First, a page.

Proposed Changes to USP Chapter <797>

April 2011 - Vol.8 No. 4 - Page #10

Soon after USP Chapter <797> became official on June 1, 2008, members of the USP Expert Committee on Sterile Compounding (SCC) announced  there would likely be no further changes. However, as USP documents are continually evolving throughout the rigorous review process, the SCC recently proposed a few adjustments to the official standard. These changes appeared in issue 36(3) of Pharmacopeial Forum (PF); the proposed new revisions will be published in a future issue of PF. The USP will accept feedback from concerned parties for 90 days after revisions have been published.

Proposed New Definitions
Two new definitions are being considered—aseptic technique and line of demarcation. Aseptic technique is defined as: “Specific personnel practices, beginning with proper hand hygiene, which prevent the introduction of pathogenic microorganisms when preparing compounded sterile preparations.” This general definition does not explain how to perform aseptic technique but does distinguish aseptic technique from the broader scope of <797> itself.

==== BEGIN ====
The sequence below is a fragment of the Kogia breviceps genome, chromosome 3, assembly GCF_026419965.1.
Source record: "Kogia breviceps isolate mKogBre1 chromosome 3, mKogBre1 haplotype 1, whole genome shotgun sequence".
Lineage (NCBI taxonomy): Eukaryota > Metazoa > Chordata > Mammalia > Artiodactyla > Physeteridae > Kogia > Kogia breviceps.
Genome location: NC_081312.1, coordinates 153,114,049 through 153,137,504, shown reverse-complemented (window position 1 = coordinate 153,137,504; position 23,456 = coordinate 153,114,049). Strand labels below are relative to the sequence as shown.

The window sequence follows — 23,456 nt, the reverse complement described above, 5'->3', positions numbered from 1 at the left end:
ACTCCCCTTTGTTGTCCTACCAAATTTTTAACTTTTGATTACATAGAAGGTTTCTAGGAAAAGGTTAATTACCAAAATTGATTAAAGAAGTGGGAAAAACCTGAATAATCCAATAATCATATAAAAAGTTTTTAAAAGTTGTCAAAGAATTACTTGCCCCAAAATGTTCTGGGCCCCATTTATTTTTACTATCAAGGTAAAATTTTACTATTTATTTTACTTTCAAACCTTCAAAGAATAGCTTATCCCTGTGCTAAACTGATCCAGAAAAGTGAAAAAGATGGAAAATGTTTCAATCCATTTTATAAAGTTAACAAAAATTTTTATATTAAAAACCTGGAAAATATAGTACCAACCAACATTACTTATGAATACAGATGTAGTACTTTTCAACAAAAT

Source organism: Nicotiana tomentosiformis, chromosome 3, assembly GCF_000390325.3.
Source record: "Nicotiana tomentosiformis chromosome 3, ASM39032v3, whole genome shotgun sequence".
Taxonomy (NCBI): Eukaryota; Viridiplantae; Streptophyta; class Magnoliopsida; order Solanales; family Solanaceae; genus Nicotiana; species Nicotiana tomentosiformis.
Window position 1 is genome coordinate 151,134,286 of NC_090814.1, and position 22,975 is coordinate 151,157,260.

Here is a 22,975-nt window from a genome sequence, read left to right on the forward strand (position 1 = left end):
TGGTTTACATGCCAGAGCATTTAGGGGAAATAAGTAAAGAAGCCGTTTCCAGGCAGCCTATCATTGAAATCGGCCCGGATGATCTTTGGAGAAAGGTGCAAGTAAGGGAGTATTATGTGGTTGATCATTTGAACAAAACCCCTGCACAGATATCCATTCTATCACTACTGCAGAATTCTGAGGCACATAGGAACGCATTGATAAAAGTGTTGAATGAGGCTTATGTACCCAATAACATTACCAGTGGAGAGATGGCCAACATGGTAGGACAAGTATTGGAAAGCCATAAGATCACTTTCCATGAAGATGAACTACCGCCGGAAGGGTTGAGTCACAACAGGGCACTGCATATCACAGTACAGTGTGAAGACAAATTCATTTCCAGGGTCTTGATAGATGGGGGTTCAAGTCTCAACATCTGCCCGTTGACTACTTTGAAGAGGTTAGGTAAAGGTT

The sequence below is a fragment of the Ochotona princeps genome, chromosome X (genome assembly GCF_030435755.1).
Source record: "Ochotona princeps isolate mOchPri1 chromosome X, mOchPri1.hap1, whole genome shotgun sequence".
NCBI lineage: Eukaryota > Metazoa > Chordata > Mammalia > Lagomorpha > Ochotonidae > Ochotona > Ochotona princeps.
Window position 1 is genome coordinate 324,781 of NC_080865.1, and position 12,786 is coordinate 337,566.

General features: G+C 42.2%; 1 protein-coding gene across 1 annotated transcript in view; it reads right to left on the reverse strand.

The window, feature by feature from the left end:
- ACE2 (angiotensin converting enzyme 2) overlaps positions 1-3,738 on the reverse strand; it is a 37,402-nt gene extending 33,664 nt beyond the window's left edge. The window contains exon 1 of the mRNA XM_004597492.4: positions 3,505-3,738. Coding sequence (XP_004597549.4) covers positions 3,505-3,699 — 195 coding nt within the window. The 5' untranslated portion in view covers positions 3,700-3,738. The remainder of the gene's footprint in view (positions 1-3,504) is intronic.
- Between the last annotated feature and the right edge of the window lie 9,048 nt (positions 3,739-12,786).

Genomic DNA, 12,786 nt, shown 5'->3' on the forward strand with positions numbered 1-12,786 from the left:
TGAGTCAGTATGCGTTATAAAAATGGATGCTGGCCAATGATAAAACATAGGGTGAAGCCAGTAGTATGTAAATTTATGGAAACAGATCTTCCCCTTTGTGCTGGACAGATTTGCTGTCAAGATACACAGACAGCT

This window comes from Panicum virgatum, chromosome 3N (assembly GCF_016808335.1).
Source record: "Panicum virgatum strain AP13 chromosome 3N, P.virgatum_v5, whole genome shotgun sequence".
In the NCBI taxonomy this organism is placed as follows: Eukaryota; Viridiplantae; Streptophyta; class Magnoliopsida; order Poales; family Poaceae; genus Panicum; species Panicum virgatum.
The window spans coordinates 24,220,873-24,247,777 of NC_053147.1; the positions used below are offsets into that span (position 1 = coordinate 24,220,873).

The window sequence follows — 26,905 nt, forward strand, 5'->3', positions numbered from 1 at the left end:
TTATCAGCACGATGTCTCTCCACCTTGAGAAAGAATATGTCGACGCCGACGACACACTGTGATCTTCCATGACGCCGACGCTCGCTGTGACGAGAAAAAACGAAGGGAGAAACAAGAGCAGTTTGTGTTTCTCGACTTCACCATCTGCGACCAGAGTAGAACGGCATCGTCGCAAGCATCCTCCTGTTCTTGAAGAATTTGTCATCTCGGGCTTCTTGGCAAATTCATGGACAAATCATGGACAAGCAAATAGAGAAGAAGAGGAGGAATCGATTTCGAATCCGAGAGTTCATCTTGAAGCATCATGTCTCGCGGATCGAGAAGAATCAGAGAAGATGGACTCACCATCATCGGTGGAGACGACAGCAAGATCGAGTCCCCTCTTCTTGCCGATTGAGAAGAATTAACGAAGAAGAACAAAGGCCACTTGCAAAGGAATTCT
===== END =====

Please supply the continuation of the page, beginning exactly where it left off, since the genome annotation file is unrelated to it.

Line of demarcation is defined as “A visible line on the floor that separates the room into areas for different purposes. For example, in the ante-area, the line separates the cleaner area from the clean area of the room. When the line of demarcation separates two different ISO classification areas, it must be accompanied by a minimum air velocity of 40 fpm from the cleaner area to the less clean area.” This definition implies that the line of demarcation is used in two different ways—in a closed cleanroom configuration (ie, physically separate ante-room and buffer room), and in an open configuration. In the first, the line of demarcation is often used to mark the line at which sterile garb must be put on. Street clothes are placed in lockers on the less clean side of the line and only sterile garb is worn on the clean side of the line. The line also shows where dirty carts must stop and where supplies must be moved to clean carts or clean shelving in the clean side of the ante-room. In the open cleanroom floor plan, the line of demarcation shows where the ante-area ends and the buffer area begins; street clothes and sterile garb may be worn on the ante-area side of this line of demarcation, but dirty carts are not allowed in the buffer area.